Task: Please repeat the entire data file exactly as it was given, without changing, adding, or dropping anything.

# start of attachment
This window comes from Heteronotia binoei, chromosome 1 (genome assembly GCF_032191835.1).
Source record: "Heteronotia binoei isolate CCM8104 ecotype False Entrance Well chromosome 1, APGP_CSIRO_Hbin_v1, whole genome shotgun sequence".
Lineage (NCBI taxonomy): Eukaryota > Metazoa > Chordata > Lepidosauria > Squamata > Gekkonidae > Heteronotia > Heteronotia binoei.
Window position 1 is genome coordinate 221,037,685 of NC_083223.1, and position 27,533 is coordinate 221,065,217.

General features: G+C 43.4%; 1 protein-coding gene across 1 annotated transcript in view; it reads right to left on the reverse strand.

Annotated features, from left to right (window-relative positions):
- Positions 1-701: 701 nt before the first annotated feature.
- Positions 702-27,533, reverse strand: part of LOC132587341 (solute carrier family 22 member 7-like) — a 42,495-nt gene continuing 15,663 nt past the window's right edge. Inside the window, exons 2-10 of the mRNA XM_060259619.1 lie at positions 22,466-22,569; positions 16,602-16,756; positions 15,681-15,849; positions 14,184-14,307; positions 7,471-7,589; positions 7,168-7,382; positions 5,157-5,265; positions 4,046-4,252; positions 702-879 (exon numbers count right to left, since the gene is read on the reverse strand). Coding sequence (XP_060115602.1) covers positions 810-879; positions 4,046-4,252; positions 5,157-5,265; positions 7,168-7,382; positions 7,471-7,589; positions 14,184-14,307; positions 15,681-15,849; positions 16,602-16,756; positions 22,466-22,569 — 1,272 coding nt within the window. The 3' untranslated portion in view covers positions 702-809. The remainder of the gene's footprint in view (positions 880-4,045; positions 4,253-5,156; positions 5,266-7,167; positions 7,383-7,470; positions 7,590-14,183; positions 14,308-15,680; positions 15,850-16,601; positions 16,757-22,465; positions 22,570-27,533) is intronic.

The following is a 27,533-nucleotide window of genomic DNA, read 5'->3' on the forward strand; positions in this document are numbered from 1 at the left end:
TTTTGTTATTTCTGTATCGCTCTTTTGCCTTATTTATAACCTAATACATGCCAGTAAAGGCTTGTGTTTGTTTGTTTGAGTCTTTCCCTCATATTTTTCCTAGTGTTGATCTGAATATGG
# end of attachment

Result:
This window comes from Heteronotia binoei, chromosome 1 (genome assembly GCF_032191835.1).
Source record: "Heteronotia binoei isolate CCM8104 ecotype False Entrance Well chromosome 1, APGP_CSIRO_Hbin_v1, whole genome shotgun sequence".
Lineage (NCBI taxonomy): Eukaryota > Metazoa > Chordata > Lepidosauria > Squamata > Gekkonidae > Heteronotia > Heteronotia binoei.
Window position 1 is genome coordinate 221,037,685 of NC_083223.1, and position 27,533 is coordinate 221,065,217.

General features: G+C 43.4%; 1 protein-coding gene across 1 annotated transcript in view; it reads right to left on the reverse strand.

Annotated features, from left to right (window-relative positions):
- Positions 1-701: 701 nt before the first annotated feature.
- Positions 702-27,533, reverse strand: part of LOC132587341 (solute carrier family 22 member 7-like) — a 42,495-nt gene continuing 15,663 nt past the window's right edge. Inside the window, exons 2-10 of the mRNA XM_060259619.1 lie at positions 22,466-22,569; positions 16,602-16,756; positions 15,681-15,849; positions 14,184-14,307; positions 7,471-7,589; positions 7,168-7,382; positions 5,157-5,265; positions 4,046-4,252; positions 702-879 (exon numbers count right to left, since the gene is read on the reverse strand). Coding sequence (XP_060115602.1) covers positions 810-879; positions 4,046-4,252; positions 5,157-5,265; positions 7,168-7,382; positions 7,471-7,589; positions 14,184-14,307; positions 15,681-15,849; positions 16,602-16,756; positions 22,466-22,569 — 1,272 coding nt within the window. The 3' untranslated portion in view covers positions 702-809. The remainder of the gene's footprint in view (positions 880-4,045; positions 4,253-5,156; positions 5,266-7,167; positions 7,383-7,470; positions 7,590-14,183; positions 14,308-15,680; positions 15,850-16,601; positions 16,757-22,465; positions 22,570-27,533) is intronic.

The following is a 27,533-nucleotide window of genomic DNA, read 5'->3' on the forward strand; positions in this document are numbered from 1 at the left end:
TTTTGTTATTTCTGTATCGCTCTTTTGCCTTATTTATAACCTAATACATGCCAGTAAAGGCTTGTGTTTGTTTGTTTGAGTCTTTCCCTCATATTTTTCCTAGTGTTGATCTGAATATGG